At 10 a.m. on Oct. 22, 1964, a bomb was detonated in Mississippi. The five-kiloton bomb went off 2,7000ft below Lamar County in the natural Tatum Salt Dome, a huge, dense salt ‘sea’ about 1,000 feet below ground level. The bomb contained around one-third of the destructive power of the bomb that obliterated Hiroshima on August 6, 1945. Local were encouraged to leave their homes in the area. Adults were paid $10 a day and children $5 to stay safe.
Some went only three miles up the road. “We all got up and got dressed up, and they told us to go to Caney Church,” says Dorothy Breshears, who was 13 at the time. “When we got there, everybody we knew was there.”
The bomb created a huge 110-wide hole below the earth. Three months later, temperatures in the void measured over 400 degrees Fahrenheit.
Why was the test carried out underground in salt?
In 1963, the United States, Great Britain, and the Soviet Union signed a Partial Test Ban Treaty, agreeing not to test nuclear devices in the atmosphere or under water. The treaty did not address underground testing, because of disagreements and uncertainty over how to verify that nations were not testing weapons underground.
This would be the 1964 blast, code-named Project Salmon. It was believed Project Salmon would blast a huge cavity in the salt. Then the second blast, Project Sterling, would involve detonating a smaller nuclear bomb inside the cavity left in the salt by Project Salmon. Scientists believed that because the bomb would be detonated in a cavity rather than in solid rock, the shock waves would be muffled and the test might not be detectable by seismographs and other measuring devices.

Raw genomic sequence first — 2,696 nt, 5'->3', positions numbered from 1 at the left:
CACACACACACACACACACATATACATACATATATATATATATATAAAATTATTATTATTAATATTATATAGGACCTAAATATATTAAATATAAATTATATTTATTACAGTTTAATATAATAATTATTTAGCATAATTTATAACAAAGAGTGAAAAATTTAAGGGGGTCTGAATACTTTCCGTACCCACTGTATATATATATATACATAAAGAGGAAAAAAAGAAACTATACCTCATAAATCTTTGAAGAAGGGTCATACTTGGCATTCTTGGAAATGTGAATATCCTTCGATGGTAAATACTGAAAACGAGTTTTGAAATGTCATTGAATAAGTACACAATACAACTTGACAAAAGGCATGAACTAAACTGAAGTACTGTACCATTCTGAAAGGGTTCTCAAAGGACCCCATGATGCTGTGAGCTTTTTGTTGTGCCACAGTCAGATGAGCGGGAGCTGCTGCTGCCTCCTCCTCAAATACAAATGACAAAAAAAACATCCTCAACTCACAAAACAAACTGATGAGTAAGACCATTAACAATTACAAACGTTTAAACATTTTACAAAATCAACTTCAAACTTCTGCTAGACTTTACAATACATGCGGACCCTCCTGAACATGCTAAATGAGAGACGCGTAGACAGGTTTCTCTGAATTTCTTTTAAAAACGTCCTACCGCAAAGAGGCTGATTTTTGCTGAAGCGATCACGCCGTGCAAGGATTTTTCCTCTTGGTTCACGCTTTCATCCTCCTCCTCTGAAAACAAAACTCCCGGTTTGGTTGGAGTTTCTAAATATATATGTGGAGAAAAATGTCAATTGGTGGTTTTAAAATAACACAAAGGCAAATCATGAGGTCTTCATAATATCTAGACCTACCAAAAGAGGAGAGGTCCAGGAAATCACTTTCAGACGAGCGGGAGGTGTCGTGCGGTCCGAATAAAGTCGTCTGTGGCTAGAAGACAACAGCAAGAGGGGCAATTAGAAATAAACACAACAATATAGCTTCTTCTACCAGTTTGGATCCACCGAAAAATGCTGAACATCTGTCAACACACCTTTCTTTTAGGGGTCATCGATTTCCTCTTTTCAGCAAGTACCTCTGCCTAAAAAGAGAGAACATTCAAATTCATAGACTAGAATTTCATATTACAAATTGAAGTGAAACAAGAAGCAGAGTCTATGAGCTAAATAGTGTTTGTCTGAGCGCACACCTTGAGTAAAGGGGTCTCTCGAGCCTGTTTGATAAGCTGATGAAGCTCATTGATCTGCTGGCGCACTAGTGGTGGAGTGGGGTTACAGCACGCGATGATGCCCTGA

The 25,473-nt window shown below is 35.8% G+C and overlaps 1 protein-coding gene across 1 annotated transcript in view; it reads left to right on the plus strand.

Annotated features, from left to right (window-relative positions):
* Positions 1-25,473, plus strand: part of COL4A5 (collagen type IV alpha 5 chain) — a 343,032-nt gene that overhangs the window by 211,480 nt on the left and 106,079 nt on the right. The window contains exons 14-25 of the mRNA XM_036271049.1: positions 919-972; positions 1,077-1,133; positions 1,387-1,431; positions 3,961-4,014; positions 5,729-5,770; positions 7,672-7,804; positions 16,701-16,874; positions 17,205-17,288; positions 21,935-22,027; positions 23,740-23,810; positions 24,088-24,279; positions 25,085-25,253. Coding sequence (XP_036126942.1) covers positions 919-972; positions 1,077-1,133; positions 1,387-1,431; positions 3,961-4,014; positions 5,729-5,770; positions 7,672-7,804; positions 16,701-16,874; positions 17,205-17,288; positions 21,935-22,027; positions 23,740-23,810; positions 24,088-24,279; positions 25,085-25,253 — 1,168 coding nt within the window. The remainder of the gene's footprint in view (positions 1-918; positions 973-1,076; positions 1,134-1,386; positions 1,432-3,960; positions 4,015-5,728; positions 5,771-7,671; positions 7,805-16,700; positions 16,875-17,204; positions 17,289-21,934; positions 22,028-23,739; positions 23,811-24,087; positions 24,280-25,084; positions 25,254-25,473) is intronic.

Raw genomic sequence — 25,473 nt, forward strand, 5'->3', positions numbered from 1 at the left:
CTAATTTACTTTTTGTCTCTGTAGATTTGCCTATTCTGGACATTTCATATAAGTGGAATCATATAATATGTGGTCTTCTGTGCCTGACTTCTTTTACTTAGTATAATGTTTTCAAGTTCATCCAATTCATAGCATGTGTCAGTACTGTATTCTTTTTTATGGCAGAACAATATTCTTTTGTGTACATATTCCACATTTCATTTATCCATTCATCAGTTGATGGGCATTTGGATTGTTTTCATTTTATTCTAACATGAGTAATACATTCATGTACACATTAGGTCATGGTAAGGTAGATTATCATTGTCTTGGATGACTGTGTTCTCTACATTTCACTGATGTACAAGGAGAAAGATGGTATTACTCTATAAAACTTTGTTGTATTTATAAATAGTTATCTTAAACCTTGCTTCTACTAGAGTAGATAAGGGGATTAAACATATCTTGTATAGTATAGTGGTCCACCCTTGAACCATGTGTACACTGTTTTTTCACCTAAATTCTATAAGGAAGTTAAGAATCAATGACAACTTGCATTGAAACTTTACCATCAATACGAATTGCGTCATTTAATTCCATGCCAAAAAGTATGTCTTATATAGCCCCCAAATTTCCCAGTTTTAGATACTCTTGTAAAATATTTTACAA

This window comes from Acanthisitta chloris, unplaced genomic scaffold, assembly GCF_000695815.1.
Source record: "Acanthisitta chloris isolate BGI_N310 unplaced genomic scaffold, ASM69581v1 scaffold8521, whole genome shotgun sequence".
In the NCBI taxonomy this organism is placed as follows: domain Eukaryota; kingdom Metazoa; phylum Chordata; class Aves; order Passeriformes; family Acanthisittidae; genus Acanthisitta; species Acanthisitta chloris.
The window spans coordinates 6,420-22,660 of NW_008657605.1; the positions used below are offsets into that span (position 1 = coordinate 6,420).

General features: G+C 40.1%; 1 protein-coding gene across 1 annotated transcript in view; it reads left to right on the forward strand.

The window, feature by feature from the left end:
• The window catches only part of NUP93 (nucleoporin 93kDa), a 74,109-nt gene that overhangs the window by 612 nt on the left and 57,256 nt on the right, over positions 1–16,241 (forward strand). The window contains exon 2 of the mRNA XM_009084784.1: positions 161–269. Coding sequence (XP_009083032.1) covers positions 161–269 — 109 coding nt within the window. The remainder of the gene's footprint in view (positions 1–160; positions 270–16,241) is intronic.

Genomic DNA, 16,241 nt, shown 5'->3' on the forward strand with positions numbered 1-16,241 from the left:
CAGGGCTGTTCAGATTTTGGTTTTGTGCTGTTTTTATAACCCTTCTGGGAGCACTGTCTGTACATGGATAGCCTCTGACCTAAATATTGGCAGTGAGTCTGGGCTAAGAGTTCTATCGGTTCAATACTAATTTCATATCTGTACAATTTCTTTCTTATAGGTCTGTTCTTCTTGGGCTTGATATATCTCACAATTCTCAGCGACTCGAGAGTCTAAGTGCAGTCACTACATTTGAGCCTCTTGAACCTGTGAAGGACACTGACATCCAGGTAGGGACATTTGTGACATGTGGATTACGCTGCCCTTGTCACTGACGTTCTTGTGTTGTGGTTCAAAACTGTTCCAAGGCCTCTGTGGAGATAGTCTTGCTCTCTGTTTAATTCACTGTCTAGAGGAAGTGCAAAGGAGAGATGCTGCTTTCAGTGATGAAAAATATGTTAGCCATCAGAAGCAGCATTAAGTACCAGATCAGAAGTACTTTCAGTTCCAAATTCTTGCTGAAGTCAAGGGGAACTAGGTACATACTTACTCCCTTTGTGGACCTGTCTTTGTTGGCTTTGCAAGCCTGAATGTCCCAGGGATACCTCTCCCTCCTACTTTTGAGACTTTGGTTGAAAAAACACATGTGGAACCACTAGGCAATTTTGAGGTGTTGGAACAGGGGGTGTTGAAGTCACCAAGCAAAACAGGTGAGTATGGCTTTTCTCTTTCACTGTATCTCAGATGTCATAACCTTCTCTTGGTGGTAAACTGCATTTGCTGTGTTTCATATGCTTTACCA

“It felt like the Earth just raised up and set back down. The windows on the house were shaking and rattling, and you could see the chimney on the house cracked all the way down. That’s about all I remember of that, but I never will forget it.”
– Brenda Foster was 9 at the time of the blast
“It felt like an earthquake; you could feel the shock waves for about five seconds and it could just about knock you off your feet.”
– Kevin Saul, who was 7-years-old
Horace Burge [above] lived about two miles from the site of the explosion, and returned home to his three-room house to discover considerable damage caused by the blast. The fireplace and chimney were badly damaged, and bricks littered his living room. Broken dishes and jars were all over his kitchen floor, and the shelves fell down inside his refrigerator and broke several glass containers. His electric stove was covered with ash and pieces of concrete. The pipes under his kitchen sink had burst, leading to flooding inside the house.
Within days, the United States government began reimbursing local residents for the damage done to their homes.
The Department of Labor has paid almost $5.5 million to people who are suffering medical problems after working at the Salmon Nuclear Explosion Site southwest of Hattiesburg.
Combined with money paid to workers who lived in Mississippi but didn’t necessarily work on the Salmon site, the total is $16.8 million. A total of 56 claims came from the Salmon site, commonly known as the Tatum Salt Dome.
– Sun Herald